In fact, even allowing 100 per cent FDI in defence won't be enough. It would just be a signal that India is ready for foreign investment in a sensitive sector like defence. It would be a firm indication that India no longer treats the defence sector as a holy cow.

Consider the highly capital intensive defence projects that India needs to complete in double quick time to bolster its defences: the China-specific mountain strike corps ($11 billion), the MMRCA (Medium Multi Role Combat Aircraft ($13 billion), the FGFA (Fifth Generation Fighter Aircraft, a joint venture with Russia with at least $2 billion as India's cost share to begin with), the submarines project (which will cost minimum of $10 billion or so), and the artillery modernization project ($4 billion).

This totals to $40 billion and pertains to only a handful of big-ticket defence projects. There are dozens of other defence projects waiting for implementation, held up for either want of funds or technology or both.

Any serious attempt by the Modi government to deliver on the pressing requirements of the three armed forces will have two prerequisites: money and technology. Both these challenges can be effectively met if the government embarks on the 100 per cent FDI in defence route, to begin with.

But, as stated before, this alone won't be enough. Any prospective foreign investor would bring in his money into India only if he is hundred per cent assured that his investment will be worth it.

For this, the Modi government will have to drastically change the archaic rules and create a business-friendly environment. The argument that India has a strong and a stable government won't be enough insurance may be valid in context of the Modi government but it won't lead to foreign investors loosening their purse strings.

The Modi government will have to think big and act fast. Even after allowing 100 per cent FDI in defence, the government will have to persuade foreign investors to come and invest in India.

It is high time that the Modi government came up with not one but several Special Economic Zones (SEZ) exclusively for defence. The foreign investors will have to be wooed with liberal laws and business-friendly conditions like liberal tax holidays. India does not have a single SEZ exclusively for defence at present.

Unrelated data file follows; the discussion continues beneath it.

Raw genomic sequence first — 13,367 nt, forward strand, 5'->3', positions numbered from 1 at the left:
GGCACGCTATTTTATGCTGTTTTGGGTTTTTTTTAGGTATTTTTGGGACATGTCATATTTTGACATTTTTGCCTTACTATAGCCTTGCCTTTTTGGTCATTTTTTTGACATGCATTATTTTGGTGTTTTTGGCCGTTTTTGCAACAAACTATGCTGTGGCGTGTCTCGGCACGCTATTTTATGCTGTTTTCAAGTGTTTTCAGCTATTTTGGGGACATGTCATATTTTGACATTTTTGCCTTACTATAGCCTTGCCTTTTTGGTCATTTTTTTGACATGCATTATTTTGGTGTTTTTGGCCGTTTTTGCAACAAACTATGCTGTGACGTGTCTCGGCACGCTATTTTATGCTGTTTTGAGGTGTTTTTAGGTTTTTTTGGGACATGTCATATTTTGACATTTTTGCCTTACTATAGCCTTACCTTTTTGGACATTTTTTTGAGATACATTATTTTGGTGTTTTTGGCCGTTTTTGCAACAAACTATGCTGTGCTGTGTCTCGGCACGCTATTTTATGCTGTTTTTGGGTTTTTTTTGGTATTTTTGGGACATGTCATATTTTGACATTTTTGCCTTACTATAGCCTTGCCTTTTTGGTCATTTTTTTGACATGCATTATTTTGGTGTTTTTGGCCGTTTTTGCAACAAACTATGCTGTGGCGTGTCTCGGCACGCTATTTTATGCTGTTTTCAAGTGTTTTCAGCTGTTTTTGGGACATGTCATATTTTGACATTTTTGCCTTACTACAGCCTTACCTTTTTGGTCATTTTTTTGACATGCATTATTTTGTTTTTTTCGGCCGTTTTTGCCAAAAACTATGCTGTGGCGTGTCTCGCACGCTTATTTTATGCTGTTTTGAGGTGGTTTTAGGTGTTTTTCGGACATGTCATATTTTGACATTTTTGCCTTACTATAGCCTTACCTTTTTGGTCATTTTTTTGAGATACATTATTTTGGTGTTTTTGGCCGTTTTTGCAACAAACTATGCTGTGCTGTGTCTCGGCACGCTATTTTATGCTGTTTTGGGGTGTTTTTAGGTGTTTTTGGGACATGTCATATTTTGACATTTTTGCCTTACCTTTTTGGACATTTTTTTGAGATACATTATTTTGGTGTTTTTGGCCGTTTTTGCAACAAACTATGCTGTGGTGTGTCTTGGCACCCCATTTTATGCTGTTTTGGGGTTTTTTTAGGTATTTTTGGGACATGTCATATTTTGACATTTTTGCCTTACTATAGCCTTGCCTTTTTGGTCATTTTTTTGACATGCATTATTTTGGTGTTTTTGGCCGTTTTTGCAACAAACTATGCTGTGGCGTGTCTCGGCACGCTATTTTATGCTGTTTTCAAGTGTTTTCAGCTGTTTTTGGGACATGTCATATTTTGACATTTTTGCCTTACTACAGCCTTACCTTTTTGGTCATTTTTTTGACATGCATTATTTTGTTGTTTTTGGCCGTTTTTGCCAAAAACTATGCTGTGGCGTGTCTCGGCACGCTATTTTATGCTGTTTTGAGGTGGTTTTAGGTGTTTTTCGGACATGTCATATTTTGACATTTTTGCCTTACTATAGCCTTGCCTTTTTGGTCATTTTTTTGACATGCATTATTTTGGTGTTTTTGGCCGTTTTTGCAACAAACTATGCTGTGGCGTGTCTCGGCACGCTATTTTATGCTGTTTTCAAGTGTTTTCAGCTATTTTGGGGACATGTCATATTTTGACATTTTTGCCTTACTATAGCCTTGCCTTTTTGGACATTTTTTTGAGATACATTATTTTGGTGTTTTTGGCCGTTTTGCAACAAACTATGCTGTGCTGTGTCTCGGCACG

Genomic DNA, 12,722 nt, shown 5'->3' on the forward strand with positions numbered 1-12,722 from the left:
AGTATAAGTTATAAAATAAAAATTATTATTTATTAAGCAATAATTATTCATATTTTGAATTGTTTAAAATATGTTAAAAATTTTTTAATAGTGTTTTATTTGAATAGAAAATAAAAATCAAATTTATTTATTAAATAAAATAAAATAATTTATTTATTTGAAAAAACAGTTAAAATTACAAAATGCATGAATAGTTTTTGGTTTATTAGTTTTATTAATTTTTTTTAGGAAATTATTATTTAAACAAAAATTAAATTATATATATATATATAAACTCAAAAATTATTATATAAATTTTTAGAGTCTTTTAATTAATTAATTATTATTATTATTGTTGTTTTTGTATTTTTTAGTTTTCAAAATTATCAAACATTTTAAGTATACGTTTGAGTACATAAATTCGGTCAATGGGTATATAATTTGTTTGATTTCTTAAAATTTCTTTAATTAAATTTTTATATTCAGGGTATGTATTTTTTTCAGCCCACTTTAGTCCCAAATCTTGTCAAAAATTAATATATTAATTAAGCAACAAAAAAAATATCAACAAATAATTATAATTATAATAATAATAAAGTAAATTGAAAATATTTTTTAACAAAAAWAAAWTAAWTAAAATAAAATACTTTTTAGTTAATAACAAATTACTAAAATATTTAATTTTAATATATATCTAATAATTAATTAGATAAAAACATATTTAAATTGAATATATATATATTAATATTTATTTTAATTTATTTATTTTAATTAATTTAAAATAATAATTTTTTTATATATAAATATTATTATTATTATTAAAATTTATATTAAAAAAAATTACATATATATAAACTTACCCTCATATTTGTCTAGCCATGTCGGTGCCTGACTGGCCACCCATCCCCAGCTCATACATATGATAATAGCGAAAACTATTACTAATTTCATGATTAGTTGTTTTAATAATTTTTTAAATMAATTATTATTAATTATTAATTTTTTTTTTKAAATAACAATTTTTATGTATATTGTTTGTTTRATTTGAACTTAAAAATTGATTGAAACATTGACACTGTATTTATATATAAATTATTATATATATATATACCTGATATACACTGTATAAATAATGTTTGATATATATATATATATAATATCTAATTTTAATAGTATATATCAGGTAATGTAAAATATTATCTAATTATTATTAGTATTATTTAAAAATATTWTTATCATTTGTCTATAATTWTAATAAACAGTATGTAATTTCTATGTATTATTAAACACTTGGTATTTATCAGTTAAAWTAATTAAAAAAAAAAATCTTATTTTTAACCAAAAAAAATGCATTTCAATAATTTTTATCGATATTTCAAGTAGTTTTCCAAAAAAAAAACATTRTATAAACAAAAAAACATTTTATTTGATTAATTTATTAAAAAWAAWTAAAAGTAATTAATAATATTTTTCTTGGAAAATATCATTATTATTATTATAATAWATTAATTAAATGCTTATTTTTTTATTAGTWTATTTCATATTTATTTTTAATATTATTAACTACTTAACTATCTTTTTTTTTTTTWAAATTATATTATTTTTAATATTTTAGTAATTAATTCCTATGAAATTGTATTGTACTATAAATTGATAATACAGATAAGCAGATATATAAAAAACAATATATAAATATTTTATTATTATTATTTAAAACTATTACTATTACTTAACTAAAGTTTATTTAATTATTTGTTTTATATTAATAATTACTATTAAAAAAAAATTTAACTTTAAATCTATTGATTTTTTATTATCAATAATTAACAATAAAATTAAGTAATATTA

Indian private companies specialising in defence will have to be encouraged to forge tie-ups with leading foreign companies on a much bigger scale than presently. Only then will PM Modi's "Make in India" campaign will truly produce results.
Army does not use outdated equipment: Parrikar
Outdated military equipment is not utilised by the Indian army and government has a "well established procedure" to replace it, Defence Minister Manohar Parrikar told parliament Tuesday.

"Outdated equipments are not utilized by soldiers. The government has well established procedures to replace outdated military equipment," Parrikar said in a written reply to Rajya Sabha.

In reply to another question, the defence minister said: "Replacement of ageing and obsolete arms and equipment is part of modernisation of the armed forces which is a continuous process based on threat perception, operational challenges, technological changes and available resources."

Parrikar said the process is based on a 15 year Long Term Integrated Perspective Plan (LTIPP), five year Service Capital Acquisition Plan (SCAP) and Annual Acquisition Plan (AAP).

Procurement of required equipment and weapon systems is carried out as per the AAP (2014-16) in accordance with the Defence Procurement Procedure (DPP) from various Indian and foreign vendors to keep the armed forces in a state of readiness.

"The expenditure on capital acquisition in respect of orders placed on Indian vendors and foreign vendors during the period 2011-12 to 2013-14 was 53.9 percent and 46.1 percent respectively," he said.

No comments:

Post a Comment


Mail your comments, suggestions and ideas to me

Template created by Rohit Agarwal